If you publish an email newsletter, you know the conventional wisdom about delivery: Once a week is the maximum an audience can handle. But sometimes it pays to question convention.
In a recent conversation I had with an email marketer, he mentioned that his company sends out its email newsletters twice a month -- because as everyone knows, you don't want to overwhelm subscribers with newsletters.
I nodded my head in agreement, thinking about all the marketers I know who send out newsletters. It's conventional wisdom in the industry: Once a week, most say, is the maximum an audience can handle.
But sometimes it pays to question convention. Shortly after that conversation, a speaker at the ClickZ B2C Email Strategies conference mentioned that her company sends out a newsletter almost daily.
How successful is this strategy? The short answer is: quite.
Here's the longer answer.
Target: "Gen i"
Snowball.com, a content-oriented online network, carries a number of subsidiary sites, including IGN.com, an entertainment and gaming site that was recently voted the best entertainment site by Wired Magazine's Readers Raves.
Never heard of it? Then you probably aren't part of "Gen i": those aged 13-30 who have grown up or are growing up with computers. Gen i is the target audience for IGN.com, and 98 percent of the site's registered users are male.
The IGN web site was launched back in May 1997, but only later did the company decide to send out an email newsletter specifically for the purpose of attracting new members. (By the way, the company was already sending newsletters to those who had registered at Snowball.com sites.) In December 1999, the IGN Games Newsletter began shipping to Hotmail members who opted to receive it; Snowball.com chose Hotmail because it opened the site up to millions more potential visitors. The newsletter, then as now, offers news, previews, reviews, demos, codes, cheats, and strategies.
Here's where the break with conventional wisdom comes in. Snowball.com had been sending out three internal newsletters, one devoted to games, one to science fiction, and one that is a more general "for men" newsletter, for some time. Subscribers were given options on delivery frequency. Would they like it once a week? Three days a week? Four or five days a week?
Well, Hotmail didn't offer Snowball.com the option of allowing subscribers to choose how often email newsletters were delivered, so Snowball.com had to make an executive decision. Staff members looked at the internal games newsletter and saw that between a quarter and a third of the subscribers opted for the most frequent delivery, so they decided to send out the Hotmail newsletter five days a week.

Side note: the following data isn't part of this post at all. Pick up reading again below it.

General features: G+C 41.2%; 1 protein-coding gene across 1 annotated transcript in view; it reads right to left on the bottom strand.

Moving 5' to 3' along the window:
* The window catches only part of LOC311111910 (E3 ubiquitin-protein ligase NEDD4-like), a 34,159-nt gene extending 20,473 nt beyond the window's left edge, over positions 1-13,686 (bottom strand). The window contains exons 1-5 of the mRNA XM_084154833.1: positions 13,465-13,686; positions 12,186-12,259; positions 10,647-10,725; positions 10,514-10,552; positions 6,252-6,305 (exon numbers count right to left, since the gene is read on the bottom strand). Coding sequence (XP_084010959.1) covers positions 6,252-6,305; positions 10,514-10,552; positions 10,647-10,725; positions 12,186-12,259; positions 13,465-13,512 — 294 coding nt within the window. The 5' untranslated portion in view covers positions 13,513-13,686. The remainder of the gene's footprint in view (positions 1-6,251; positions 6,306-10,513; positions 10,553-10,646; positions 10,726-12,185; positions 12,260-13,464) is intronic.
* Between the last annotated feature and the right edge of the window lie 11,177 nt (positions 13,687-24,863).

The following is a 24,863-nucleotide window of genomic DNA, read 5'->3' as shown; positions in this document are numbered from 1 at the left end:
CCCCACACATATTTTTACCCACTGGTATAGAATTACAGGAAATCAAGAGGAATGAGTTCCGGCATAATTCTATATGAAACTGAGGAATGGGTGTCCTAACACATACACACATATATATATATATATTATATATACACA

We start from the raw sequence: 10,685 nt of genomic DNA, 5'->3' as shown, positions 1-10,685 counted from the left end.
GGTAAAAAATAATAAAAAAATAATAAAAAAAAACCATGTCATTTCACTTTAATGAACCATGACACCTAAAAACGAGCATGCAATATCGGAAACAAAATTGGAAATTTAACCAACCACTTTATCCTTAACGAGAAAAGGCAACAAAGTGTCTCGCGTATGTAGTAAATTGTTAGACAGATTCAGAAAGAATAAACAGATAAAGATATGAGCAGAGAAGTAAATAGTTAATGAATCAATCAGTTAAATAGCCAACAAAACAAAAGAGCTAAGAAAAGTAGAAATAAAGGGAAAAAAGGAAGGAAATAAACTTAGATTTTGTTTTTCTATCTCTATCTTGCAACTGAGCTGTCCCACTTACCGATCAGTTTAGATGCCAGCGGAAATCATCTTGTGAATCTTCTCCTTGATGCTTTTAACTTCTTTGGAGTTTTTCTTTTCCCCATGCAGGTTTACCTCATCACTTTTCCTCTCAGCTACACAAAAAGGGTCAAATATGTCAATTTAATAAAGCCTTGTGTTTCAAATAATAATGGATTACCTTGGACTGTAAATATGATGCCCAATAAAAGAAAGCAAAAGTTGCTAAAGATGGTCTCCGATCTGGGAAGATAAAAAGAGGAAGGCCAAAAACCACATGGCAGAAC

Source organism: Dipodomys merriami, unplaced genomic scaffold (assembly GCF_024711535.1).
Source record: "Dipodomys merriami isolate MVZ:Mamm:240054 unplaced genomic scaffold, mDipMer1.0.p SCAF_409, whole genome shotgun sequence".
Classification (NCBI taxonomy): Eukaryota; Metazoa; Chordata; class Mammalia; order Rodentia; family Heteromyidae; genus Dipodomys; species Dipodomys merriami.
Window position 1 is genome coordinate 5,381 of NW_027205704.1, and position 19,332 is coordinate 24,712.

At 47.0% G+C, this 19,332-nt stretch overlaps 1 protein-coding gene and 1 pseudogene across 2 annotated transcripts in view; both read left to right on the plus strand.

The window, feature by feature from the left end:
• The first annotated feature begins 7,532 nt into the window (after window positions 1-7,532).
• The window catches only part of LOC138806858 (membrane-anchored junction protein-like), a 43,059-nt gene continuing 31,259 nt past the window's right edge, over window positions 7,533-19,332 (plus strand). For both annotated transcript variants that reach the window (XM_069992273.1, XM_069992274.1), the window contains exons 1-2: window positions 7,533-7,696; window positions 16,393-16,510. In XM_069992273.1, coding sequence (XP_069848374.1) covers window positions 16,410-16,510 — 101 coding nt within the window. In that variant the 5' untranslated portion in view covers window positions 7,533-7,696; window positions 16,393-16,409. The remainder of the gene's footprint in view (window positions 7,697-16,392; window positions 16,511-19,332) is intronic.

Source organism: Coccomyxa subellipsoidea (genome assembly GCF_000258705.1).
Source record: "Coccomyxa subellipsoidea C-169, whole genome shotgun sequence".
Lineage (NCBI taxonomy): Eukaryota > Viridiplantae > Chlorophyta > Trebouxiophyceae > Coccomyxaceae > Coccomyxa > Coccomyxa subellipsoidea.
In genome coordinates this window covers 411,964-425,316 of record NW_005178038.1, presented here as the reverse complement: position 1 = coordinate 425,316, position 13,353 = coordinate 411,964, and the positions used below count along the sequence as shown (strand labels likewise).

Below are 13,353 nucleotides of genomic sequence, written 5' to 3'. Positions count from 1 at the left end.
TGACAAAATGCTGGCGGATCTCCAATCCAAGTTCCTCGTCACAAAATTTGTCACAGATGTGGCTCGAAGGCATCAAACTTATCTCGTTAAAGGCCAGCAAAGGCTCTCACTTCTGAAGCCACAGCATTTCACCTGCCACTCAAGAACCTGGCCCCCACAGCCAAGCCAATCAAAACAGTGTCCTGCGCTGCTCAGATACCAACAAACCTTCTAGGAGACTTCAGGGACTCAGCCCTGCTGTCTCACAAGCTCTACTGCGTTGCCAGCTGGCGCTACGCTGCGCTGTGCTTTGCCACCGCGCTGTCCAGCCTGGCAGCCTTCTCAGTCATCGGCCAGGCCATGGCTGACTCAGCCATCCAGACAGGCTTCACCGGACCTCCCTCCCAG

Frequency Pays Off
Elise Falcone, director of consumer marketing and relations at Snowball.com, says this decision paid off for the company. There are 1.5 million or so subscribers to the Hotmail newsletter, with a 5-10 percent churn rate per month -- not bad for an acquisition vehicle. She hypothesizes that frequent mailings work for this audience because the audience is made up of fanatics, people who are passionate about gaming and very interested in receiving fresh daily content. (She notes that this delivery schedule probably wouldn't work for an e-commerce site that tried to sell something in each newsletter.)
As happy as the folks at Snowball.com were, they nevertheless decided this past August to test the delivery frequency strategy. Without changing any of the variables -- content, format, and so on -- they lowered the newsletter delivery down to four days a week. Interestingly enough, Snowball.com saw a slight drop-off in the average CTR, between .75 and 1 percent.
A theory that Elise and I hold is that people become accustomed to doing something every day, and making the reading of the newsletter less of a habit lowers its attractiveness. What do you think?
So now Snowball.com is considering going back to delivery five days a week. But this won't happen for a while because the company is working on developing other aspects of the newsletter, such as personalization and dynamic content.
Conventional wisdom says that this should up the newsletter's appeal, and it probably will. (But who knows? Maybe a case study going against this bit of conventional wisdom will eventually cross my desk! I'll keep you posted.)
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Heidi is a freelance writer who covers the Internet for both consumers and businesses. She's a former editor of the E-mail Publishing Resource Center and coauthor of "Sometimes the Messenger Should Be Shot: Building a Spam-Free E-mail Marketing Program." Her work also appears in Smart Computing, PC Novice, What's Working Online, and Editor & Publisher.
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